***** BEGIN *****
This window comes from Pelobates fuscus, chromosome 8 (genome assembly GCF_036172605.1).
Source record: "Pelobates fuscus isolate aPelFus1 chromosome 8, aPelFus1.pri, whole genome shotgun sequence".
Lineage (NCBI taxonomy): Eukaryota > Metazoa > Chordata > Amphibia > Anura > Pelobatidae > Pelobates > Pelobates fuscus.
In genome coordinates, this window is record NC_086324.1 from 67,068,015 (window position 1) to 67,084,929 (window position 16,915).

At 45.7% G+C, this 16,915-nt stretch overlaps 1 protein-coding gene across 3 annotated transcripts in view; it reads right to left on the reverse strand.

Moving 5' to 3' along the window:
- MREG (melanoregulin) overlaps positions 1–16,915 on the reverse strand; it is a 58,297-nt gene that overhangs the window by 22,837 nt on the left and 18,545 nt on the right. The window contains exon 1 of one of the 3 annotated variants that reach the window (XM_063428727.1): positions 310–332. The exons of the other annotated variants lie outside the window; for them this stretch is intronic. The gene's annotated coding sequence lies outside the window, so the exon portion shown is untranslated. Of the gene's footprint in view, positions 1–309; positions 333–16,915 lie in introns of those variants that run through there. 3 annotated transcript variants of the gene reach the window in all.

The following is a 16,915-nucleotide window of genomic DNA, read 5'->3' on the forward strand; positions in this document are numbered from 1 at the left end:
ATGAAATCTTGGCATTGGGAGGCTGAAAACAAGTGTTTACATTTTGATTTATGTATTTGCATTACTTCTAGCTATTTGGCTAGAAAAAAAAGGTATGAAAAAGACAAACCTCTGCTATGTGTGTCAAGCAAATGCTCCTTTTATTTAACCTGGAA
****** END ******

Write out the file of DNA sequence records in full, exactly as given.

This window comes from Pelobates fuscus, chromosome 8 (genome assembly GCF_036172605.1).
Source record: "Pelobates fuscus isolate aPelFus1 chromosome 8, aPelFus1.pri, whole genome shotgun sequence".
Lineage (NCBI taxonomy): Eukaryota > Metazoa > Chordata > Amphibia > Anura > Pelobatidae > Pelobates > Pelobates fuscus.
In genome coordinates, this window is record NC_086324.1 from 67,068,015 (window position 1) to 67,084,929 (window position 16,915).

At 45.7% G+C, this 16,915-nt stretch overlaps 1 protein-coding gene across 3 annotated transcripts in view; it reads right to left on the reverse strand.

Moving 5' to 3' along the window:
- MREG (melanoregulin) overlaps positions 1–16,915 on the reverse strand; it is a 58,297-nt gene that overhangs the window by 22,837 nt on the left and 18,545 nt on the right. The window contains exon 1 of one of the 3 annotated variants that reach the window (XM_063428727.1): positions 310–332. The exons of the other annotated variants lie outside the window; for them this stretch is intronic. The gene's annotated coding sequence lies outside the window, so the exon portion shown is untranslated. Of the gene's footprint in view, positions 1–309; positions 333–16,915 lie in introns of those variants that run through there. 3 annotated transcript variants of the gene reach the window in all.

The following is a 16,915-nucleotide window of genomic DNA, read 5'->3' on the forward strand; positions in this document are numbered from 1 at the left end:
ATGAAATCTTGGCATTGGGAGGCTGAAAACAAGTGTTTACATTTTGATTTATGTATTTGCATTACTTCTAGCTATTTGGCTAGAAAAAAAAGGTATGAAAAAGACAAACCTCTGCTATGTGTGTCAAGCAAATGCTCCTTTTATTTAACCTGGAA